From the Editor

Movie Review Archive

Thank you for checking out my movie review archive. I'm in the process of transitioning to something else, so I will no longer post new reviews to this blog. In the meantime, I will keep these reviews archived; these are from the fall of 2008 to April 2011. Please watch this blog for more info and keep in touch (you can still find me on Facebook and Twitter). Here's to more great movies!

Wes Singleton

North Texas Film Critics Association

Friday, December 12, 2008

The Day The Earth Stood Still - C-

Rated PG-13 for some sci-fi disaster images and violence, 110 minutes

Bloated, overdone “Day” is a needless remake of a timeless classic

The 1951 classic sci-fi film “The Day the Earth Stood Still” is timeless, relevant and was ahead of its time, not to mention very modestly budgeted. The idea of remaking it is actually not a bad idea, but remaking it into a big-budgeted, bloated disaster flick with an all-star cast, loads of special effects and heavy-handed environmental messages is a bad idea. The remake of “The Day the Earth Stood Still” is exactly all that and more, a huge disappointment and a waste considering the gazillions of dollars thrown at the silver screen. The most entertaining parts of the new film involve the big, indestructible robot who becomes the star of the film.

The plot concerns an alien named Klaatu (Keanu Reeves) who is sent to Earth. He lands in Central Park in New York City (where else?) but it shot by a soldier as he is approaching a group of scientists led by Helen Benson (Jennifer Connelly). He eventually morphs into human form but has brought with him a huge robot-like creature named Gort who can be extremely dangerous and indestructible.

The U.S. government, led by Kathy Bates as the Secretary of Defense, believes the Earth may be up for destruction, but after globe-like sphere’s are placed all over the world, it seems the aliens are collecting specimens after humans, not the Earth is destroyed. It’s up to Helen to communicate with Klaatu to stop Gort from destroying the human race and give us all a second chance, that is before the U.S. Government steps in to mess things up (now that part is realistic).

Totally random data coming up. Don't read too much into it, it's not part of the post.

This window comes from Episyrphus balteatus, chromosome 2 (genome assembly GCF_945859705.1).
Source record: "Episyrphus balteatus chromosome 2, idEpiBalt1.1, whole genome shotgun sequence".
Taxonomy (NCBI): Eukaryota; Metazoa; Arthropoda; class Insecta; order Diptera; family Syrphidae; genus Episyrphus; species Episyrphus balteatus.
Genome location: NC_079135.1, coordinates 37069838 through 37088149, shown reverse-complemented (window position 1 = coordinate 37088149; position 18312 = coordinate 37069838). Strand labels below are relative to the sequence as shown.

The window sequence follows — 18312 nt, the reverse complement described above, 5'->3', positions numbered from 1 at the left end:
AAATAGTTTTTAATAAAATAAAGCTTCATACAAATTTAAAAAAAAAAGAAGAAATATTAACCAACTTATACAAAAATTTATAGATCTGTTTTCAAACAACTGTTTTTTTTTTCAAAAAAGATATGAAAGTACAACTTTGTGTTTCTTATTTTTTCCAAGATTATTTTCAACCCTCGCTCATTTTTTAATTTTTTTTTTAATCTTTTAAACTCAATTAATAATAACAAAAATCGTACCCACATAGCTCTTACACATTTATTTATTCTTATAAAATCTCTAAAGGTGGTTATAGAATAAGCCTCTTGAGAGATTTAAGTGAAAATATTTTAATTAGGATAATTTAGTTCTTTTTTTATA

The premise of the remake of “The Day the Earth Stood Still” is an intriguing one and starts out well, but within 20 minutes of the film the special effects take over and things go awry. The plot, updated slightly from the original, has the Earth being destroyed. The original 1951 film went delved more of the miscommunication between man and alien life form - here there is little of that, which is unsurprising given Reeves’ inability to communicate as an actor.

Insert loads of talented cast members, including Reeves, Connelly, Bates (chewing up the scenery as fast the robot can destroy it), John Cleese (merely a cameo), Jaden Smith (yes, Will Smith’s son) and “Mad Men’s” Jon Hamm, utterly wasted in a small supporting role. Insert loads of special effects, some of which are entertaining. What ends up on screen is a mess, helmed by Scott Derrickson (“The Haunting of Emily Rose”) who is clearly the wrong (and an inexperienced) director to handle something like this, not to mention a script that gets heavy-handed, disaster-laden, and lost amidst its own spectactle.

The most entertaining scenes of the remake of “The Day the Earth Stood Still” involve the big robot Gort, one thing about the film that stays closest to the original. This time he’s more biological and indestructible, and clearly has the most fun fending off whatever the military can throw his way. It’s obvious that much more time was spent on Gort than the acting or the confusing, muddled story (Klaatu is here to destroy humans but then ends up saving some people-huh?).

Speaking of which, the final act of the new film is utterly ridiculous (“Just give us one more chance!” begs Connelly) with Reeves, Connelly and Smith running in various directions. After “The Matrix,” you’d think that casting Reeves as the alien would be an inspired choice, but it’s more of an insipid one (“your planet?” he tells Bates).

The lack of a relevant, poignant message gives way to video-game style special effects, which should no doubt please those going for the entertainment value this holiday season. The messy, bloated and overdone remake of “The Day the Earth Stood Still” should be a big hit, but for a truly more thoughtful and better movie (and especially if you’re a sci-fi fan), you’re far better off watching the original.